The 21 musicians are present, but visually in the background, especially in the beginning. On the third song, there’s a big reveal where they are more prominent, “and we reveal the whole stage with all the musicians,” Greil says. “Later in the set, there is a lot of layering happening, gauze and projected video, and the band is always present.”

The Rain effect is a highlight of the show. Photo by mhvogel.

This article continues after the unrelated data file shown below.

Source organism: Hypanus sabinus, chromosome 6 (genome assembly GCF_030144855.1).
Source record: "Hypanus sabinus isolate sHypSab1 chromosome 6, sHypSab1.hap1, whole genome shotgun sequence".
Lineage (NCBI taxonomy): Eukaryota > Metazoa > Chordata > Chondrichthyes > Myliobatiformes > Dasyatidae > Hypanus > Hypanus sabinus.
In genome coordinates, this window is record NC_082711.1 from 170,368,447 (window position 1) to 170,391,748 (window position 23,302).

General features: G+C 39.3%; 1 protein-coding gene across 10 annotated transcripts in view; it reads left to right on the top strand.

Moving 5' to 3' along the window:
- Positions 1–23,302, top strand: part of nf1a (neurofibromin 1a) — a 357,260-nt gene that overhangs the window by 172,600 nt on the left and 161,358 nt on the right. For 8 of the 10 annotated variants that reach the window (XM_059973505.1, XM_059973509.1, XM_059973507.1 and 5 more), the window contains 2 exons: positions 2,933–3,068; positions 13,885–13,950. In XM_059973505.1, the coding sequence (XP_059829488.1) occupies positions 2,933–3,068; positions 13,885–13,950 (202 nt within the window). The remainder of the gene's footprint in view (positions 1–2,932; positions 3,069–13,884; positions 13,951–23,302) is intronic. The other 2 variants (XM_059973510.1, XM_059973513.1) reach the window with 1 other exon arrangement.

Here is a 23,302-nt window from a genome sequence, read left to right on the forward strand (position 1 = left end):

Woodroffe confirms what Adele has repeatedly confessed publicly: she is terrified of performing live. “It seems odd when you see how engaged with the audience she is and I think that she has gradually overcome those fears as she does more shows,” he says. “But the intimacy she brings to her performance is from her own connection with the audience rather than the way that her production is staged. She has this amazing ability to make contact with every single person in the room and that helped us because it meant that we could still make a big statement or grand gesture in a number, knowing that she would be able to bring that intimacy with her audience right back again as soon as the song finished.” The mood-setting looks and backlighting contribute to the show’s overall vibe.